Proteins found in a CikA interaction assay link the orcadian clock, metabolism, and cell division in synechococcus elongatus

Shannon R. Mackey, Jong Soon Choi, Yohko Kitayama, Hideo Iwasaki, Guogang Dong, Susan S. Golden

Research output: Contribution to journalArticle

31 Citations (Scopus)

Abstract

Diverse organisms time their cellular activities to occur at distinct phases of Earth's solar day, not through the direct regulation of these processes by light and darkness but rather through the use of an internal biological (circadian) clock that is synchronized with the external cycle. Input pathways serve as mechanisms to transduce external cues to a circadian oscillator to maintain synchrony between this internal oscillation and the environment. The circadian input pathway in the cyanobacterium Synechococcus elongatus PCC 7942 requires the kinase CikA. A cikA null mutant exhibits a short circadian period, the inability to reset its clock in response to pulses of darkness, and a defect in cell division. Although CikA is copurified with the Kai proteins that constitute the circadian central oscillator, no direct interaction between CikA and either KaiA, KaiB, or KaiC has been demonstrated. Here, we identify four proteins that may help connect CikA with the oscillator. Phenotypic analyses of null and overexpression alleles demonstrate that these proteins are involved in at least one of the functions-circadian period regulation, phase resetting, and cell division-attributed to CikA. Predictions based on sequence similarity suggest that these proteins function through protein phosphorylation, iron-sulfur cluster biosynthesis, and redox regulation. Collectively, these results suggest a model for circadian input that incorporates proteins that link the circadian clock, metabolism, and cell division.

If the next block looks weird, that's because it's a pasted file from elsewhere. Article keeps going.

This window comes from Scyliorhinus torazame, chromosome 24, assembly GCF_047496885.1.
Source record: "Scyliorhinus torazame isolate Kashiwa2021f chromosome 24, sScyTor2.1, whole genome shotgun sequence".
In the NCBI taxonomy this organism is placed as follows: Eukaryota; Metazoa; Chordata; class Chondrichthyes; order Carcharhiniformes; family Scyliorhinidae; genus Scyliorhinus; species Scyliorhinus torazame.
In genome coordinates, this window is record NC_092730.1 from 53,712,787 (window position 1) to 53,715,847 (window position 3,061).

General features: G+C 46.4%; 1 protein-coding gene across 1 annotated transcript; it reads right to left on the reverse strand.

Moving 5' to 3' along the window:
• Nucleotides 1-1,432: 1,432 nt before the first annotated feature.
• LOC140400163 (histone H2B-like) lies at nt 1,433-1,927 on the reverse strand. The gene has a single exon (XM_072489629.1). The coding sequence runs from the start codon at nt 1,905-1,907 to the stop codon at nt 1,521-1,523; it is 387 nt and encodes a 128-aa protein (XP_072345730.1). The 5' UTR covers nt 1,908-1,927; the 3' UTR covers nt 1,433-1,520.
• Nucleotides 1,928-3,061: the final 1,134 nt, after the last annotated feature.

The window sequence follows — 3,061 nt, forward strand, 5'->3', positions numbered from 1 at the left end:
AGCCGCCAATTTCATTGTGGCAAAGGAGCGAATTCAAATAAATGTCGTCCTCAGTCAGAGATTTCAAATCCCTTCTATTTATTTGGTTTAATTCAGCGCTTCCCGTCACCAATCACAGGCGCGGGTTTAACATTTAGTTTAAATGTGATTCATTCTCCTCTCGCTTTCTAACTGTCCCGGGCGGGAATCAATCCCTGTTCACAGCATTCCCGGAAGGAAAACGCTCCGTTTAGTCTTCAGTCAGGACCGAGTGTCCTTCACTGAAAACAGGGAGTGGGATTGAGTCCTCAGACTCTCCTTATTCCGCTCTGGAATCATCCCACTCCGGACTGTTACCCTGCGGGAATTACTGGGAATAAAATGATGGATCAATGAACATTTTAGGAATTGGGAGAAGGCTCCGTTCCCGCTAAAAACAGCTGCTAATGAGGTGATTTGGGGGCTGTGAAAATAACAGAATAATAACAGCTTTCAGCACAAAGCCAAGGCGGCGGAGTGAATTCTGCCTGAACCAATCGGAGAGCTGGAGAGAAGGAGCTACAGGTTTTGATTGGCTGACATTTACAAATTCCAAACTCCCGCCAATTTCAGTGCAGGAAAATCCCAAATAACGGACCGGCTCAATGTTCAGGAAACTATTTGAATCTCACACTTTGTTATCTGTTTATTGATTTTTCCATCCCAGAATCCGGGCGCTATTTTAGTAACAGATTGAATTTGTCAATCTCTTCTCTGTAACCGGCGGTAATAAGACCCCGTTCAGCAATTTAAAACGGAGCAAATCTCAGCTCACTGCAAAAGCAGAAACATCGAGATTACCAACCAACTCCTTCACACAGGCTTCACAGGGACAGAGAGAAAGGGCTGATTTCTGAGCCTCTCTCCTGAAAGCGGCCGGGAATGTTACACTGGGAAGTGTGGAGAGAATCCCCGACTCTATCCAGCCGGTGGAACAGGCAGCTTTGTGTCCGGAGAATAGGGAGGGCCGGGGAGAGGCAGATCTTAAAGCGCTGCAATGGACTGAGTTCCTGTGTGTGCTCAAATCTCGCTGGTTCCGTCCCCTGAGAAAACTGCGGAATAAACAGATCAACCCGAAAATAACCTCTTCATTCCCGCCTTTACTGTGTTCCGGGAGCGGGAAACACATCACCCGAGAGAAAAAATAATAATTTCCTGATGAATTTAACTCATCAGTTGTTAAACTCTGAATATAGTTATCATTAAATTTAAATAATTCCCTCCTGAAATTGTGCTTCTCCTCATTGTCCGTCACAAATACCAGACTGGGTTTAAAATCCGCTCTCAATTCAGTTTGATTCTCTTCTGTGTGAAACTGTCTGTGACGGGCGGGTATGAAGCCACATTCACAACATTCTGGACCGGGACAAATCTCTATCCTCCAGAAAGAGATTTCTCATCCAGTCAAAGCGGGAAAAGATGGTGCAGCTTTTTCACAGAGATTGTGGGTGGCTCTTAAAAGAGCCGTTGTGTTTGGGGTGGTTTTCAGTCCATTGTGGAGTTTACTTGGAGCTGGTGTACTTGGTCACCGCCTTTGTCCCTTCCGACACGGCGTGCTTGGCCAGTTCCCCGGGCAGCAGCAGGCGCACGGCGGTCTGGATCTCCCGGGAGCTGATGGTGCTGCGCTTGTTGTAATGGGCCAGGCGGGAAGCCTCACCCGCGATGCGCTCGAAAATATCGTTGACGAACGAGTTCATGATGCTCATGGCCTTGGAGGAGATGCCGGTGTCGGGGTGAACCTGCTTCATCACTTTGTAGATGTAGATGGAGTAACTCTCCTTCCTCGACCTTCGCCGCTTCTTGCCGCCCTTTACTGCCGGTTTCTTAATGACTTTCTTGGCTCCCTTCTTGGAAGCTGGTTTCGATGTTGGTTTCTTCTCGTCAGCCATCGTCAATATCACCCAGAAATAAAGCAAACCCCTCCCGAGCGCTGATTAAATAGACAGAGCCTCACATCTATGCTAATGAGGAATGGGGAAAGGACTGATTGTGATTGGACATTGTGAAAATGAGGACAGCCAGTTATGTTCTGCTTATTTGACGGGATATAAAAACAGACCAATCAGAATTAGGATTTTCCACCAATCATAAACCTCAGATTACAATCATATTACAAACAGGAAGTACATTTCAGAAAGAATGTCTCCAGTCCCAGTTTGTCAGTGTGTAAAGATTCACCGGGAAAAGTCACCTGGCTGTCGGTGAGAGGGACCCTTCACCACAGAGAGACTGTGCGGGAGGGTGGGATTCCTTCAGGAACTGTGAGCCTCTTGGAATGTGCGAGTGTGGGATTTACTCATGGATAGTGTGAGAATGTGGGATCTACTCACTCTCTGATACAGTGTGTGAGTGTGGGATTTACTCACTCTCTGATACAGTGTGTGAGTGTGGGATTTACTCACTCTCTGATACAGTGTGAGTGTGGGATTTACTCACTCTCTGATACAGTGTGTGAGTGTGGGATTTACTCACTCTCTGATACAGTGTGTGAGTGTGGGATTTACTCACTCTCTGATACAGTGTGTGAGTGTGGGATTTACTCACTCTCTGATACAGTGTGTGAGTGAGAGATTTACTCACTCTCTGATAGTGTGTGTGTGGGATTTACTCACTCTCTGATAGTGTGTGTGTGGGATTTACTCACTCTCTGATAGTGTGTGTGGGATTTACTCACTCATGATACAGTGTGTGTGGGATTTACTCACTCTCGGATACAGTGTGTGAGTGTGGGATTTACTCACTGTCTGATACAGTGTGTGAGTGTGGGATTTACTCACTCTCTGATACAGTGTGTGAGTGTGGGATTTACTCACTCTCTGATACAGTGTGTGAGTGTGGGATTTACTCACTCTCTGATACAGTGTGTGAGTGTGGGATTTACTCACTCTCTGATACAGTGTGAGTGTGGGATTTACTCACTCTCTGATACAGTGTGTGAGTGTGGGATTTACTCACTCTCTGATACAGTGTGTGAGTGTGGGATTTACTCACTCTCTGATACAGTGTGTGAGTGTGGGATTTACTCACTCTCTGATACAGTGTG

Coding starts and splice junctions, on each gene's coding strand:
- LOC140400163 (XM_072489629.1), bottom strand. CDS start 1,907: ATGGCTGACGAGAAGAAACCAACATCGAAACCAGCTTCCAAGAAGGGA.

Original languageEnglish
Pages (from-to)3738-3746
Number of pages9
JournalJournal of Bacteriology
Volume190
Issue number10
DOIs
Publication statusPublished - 2008 May 1

ASJC Scopus subject areas

  • Microbiology
  • Molecular Biology

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